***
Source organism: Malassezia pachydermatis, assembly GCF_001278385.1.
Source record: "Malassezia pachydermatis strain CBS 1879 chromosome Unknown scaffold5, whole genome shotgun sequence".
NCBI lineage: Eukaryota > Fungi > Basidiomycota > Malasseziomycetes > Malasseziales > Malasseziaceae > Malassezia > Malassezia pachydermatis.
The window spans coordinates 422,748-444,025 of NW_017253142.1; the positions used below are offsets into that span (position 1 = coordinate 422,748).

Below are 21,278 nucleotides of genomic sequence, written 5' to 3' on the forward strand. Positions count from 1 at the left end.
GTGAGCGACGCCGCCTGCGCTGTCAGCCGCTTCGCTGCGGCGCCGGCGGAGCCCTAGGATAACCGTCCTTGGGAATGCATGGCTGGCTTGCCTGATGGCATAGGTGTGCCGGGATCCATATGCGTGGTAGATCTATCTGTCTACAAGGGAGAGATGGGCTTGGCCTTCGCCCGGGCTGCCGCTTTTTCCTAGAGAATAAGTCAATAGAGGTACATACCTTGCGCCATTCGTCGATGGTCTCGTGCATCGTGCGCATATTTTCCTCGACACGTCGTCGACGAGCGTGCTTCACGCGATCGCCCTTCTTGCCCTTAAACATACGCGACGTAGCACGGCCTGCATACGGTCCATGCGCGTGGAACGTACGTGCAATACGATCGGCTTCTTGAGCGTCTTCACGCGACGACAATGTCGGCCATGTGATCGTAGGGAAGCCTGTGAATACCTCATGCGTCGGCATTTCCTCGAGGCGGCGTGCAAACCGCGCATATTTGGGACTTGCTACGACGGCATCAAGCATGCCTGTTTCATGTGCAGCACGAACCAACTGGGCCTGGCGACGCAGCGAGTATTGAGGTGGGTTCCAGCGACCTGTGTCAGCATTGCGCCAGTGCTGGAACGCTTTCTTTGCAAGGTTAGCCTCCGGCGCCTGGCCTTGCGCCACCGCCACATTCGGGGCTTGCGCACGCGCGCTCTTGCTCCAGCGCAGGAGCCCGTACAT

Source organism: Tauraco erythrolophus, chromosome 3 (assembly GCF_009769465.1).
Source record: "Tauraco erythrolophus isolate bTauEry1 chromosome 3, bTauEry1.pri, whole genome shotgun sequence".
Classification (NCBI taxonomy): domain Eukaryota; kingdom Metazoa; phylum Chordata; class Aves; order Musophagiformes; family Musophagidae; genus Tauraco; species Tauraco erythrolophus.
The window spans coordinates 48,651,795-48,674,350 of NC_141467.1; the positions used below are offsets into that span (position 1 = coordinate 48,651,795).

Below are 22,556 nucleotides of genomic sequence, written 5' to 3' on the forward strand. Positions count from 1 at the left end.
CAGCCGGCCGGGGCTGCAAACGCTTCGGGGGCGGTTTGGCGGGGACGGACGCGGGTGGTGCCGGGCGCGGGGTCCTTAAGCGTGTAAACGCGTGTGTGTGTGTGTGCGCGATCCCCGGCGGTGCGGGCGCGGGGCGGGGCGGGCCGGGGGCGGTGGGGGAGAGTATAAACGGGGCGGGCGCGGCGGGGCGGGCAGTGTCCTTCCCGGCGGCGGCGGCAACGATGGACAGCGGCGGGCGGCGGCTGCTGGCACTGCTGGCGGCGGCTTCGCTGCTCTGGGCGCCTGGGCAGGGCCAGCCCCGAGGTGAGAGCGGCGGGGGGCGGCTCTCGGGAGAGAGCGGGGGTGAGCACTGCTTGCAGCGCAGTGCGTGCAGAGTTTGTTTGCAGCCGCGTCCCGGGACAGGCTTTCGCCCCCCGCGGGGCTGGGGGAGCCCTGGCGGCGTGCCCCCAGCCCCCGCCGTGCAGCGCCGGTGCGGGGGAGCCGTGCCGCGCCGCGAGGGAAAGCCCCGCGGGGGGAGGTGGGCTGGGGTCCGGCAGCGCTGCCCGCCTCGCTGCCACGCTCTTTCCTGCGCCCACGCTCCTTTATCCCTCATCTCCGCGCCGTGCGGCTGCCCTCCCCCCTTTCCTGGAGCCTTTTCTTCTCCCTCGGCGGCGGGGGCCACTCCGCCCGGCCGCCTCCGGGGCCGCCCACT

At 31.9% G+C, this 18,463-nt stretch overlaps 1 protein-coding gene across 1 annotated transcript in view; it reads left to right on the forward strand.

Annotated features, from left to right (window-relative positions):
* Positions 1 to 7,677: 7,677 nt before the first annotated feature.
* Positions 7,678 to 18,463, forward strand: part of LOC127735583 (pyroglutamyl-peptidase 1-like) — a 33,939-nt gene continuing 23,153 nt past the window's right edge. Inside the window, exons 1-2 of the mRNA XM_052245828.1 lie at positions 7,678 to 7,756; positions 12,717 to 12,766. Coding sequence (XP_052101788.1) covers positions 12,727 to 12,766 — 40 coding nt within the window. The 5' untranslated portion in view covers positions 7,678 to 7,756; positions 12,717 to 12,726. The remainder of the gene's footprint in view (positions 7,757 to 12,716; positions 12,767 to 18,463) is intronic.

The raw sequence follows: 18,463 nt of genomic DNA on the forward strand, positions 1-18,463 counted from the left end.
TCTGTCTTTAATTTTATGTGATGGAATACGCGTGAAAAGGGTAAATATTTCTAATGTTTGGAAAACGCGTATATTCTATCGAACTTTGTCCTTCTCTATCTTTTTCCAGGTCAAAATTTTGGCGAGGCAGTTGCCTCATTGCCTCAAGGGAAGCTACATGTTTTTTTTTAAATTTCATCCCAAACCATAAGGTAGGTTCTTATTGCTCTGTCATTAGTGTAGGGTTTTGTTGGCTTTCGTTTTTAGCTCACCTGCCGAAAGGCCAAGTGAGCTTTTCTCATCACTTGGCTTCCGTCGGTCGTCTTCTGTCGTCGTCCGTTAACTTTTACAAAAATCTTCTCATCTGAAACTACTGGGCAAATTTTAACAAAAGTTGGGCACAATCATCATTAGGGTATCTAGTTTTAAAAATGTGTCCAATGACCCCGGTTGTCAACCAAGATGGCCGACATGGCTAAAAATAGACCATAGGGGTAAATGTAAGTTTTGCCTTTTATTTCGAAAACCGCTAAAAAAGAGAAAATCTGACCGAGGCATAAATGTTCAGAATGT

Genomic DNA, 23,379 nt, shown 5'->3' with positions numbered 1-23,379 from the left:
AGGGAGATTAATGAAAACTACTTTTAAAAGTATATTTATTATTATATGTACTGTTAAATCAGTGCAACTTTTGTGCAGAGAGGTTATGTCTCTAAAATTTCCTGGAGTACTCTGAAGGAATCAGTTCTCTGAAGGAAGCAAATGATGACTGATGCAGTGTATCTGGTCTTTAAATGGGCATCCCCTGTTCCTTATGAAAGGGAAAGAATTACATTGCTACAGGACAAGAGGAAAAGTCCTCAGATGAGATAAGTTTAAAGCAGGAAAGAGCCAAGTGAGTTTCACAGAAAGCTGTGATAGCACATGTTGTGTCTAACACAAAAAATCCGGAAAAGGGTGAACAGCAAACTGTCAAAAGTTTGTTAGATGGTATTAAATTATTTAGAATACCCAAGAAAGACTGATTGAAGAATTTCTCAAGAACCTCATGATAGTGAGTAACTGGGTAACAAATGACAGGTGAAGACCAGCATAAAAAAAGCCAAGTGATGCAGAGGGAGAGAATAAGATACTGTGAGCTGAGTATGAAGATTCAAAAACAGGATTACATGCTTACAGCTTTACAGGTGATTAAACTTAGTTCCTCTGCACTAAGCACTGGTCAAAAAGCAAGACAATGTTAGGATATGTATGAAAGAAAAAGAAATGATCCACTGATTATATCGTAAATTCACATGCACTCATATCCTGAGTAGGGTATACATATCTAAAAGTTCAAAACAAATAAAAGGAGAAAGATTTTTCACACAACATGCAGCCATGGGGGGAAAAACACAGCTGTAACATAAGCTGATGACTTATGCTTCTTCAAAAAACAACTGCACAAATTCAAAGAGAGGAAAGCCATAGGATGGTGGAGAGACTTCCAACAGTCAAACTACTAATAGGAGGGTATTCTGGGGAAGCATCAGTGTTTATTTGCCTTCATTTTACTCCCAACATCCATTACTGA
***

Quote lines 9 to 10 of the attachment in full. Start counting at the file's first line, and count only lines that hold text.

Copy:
Classification (NCBI taxonomy): domain Eukaryota; kingdom Metazoa; phylum Chordata; class Aves; order Musophagiformes; family Musophagidae; genus Tauraco; species Tauraco erythrolophus.
The window spans coordinates 48,651,795-48,674,350 of NC_141467.1; the positions used below are offsets into that span (position 1 = coordinate 48,651,795).